Infidelity (1987, directed by David Lowell Rich)

Nick Denato (Lee Horsley) is a world-famous photographer.  His wife, Ellie (Kirstie Alley!), is a renowned doctor.  They have homes in San Francisco and Africa and they regularly fly from one continent to another.  The Denatos used to be called “jet-setters,” back when flying back and forth was seen as a positive instead of as a crime against the environment.

Despite the fact that Ellie is pregnant, Nick leaves his wife behind in San Francisco so that he can explore Nepal with his buddy Scott (Robert Englund!!) and Scott’s young and leggy assistant, Robin (Courtney Thorne-Smith!!!!).  While Nick is away, Ellie has a miscarriage.  Nick flies home but it’s too late.  His wife already resents him for not being there when she needed him.  It doesn’t help that, a week later, Scott and Robin come to visit and Scott tells a story about how he nearly fell off a cliff.  “And where were you, buddy!?”  Scott says to Nick with a laugh, forgetting that Nick was back home with his hospitalized wife.  An awkward silence follows.

Ellie can tell that there is an obvious attraction between Nick and Robin.  Nick denies it and then, to prove Ellie wrong, he cheats on her but not with Robin.  Instead, Nick cheats with Ellie’s best friend, Eileen (Laura O’Brien).  Ellie divorces Nick, stops talking to Eileen, and gets involved with Etienne (Michael Carven).  Nick returns to Africa, where he spends his nights listening to opera in a tent and thinking about how much he loves his his ex-wife.

Infidelity was made for television and it used to come on late night television frequently in the 90s, mostly because of its cast.  Not only did the cast features Rebecca Howe but also Freddy Krueger and whoever it was that Courtney Thorne-Smith played on Melrose Place.  The main problem with the film is that Kirstie Alley and Lee Horsley have zero chemistry so you don’t really care if they get divorced or if they get back together.  The other problem is that Lee Horsley is a convincing cowboy but he’s not as convincing as a sophisticated Italian-American photographer who spends his spare time listening to opera.  The movie also cops out by having Nick cheat with a fairly minor character rather than with Robin.  On the plus side, the movie’s got Robert Englund playing the type of role that he almost always played in his pre-Nightmare on Elm Street days, the loyal friend.  What’s interesting about Englund’s performance here is that he had already played Freddy Krueger three times before playing Scott in Infidelity.  In fact, Infidelity aired at the same time that Nightmare on Elm Street 3: Dream Warriors was still playing in theaters.  Englund is likable as Scott and the film shows what type of career Englund probably would have had if David Warner hadn’t turned the role of Freddy down in the first Nightmare on Elm Street.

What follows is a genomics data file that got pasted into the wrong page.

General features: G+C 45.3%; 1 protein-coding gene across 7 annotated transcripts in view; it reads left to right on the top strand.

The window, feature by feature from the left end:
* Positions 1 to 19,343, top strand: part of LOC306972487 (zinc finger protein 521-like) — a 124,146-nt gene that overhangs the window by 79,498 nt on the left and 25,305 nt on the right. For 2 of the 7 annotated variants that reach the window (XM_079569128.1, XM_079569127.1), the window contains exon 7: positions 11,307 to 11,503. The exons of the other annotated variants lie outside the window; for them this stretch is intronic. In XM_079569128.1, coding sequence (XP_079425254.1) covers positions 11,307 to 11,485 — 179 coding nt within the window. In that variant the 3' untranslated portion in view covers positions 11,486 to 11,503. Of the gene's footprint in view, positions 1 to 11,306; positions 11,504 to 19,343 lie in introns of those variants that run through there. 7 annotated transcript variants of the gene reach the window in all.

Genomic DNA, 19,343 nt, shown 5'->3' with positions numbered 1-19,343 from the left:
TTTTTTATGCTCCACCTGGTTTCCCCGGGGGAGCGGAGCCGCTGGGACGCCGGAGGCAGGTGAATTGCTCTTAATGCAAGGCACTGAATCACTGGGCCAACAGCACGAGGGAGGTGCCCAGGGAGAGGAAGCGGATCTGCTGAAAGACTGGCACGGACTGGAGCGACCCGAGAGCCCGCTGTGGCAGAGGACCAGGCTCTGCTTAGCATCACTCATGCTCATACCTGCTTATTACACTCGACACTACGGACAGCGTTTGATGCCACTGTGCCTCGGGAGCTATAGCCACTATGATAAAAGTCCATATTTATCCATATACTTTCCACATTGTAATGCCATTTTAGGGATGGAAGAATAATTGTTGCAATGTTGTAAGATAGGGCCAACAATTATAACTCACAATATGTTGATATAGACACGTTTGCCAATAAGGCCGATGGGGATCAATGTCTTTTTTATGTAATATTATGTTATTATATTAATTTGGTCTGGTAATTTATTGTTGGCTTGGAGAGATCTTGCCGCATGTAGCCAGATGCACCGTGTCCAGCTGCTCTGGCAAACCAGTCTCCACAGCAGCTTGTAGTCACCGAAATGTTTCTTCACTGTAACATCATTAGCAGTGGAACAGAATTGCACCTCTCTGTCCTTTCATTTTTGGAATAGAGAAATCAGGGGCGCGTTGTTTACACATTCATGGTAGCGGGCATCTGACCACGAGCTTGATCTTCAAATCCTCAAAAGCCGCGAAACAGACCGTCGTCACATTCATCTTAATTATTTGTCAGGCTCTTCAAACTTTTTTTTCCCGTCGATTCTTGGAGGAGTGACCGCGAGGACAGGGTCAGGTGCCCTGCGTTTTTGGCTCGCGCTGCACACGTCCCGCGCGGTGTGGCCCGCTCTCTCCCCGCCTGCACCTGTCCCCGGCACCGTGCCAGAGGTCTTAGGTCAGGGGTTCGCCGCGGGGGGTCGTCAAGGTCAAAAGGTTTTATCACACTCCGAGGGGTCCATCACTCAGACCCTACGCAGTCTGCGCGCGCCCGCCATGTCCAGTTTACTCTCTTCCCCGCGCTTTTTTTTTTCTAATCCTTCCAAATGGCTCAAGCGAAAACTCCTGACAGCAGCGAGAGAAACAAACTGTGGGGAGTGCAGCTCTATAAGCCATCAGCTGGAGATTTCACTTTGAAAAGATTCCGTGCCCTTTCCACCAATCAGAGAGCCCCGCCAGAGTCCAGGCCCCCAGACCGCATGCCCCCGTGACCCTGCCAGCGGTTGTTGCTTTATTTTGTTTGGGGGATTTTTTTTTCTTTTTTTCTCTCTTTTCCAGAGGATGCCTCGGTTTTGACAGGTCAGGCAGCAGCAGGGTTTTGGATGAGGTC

2 responses to “Infidelity (1987, directed by David Lowell Rich)

  1. Pingback: Lisa’s Week In Review: 5/4/20 — 5/10/20 | Through the Shattered Lens

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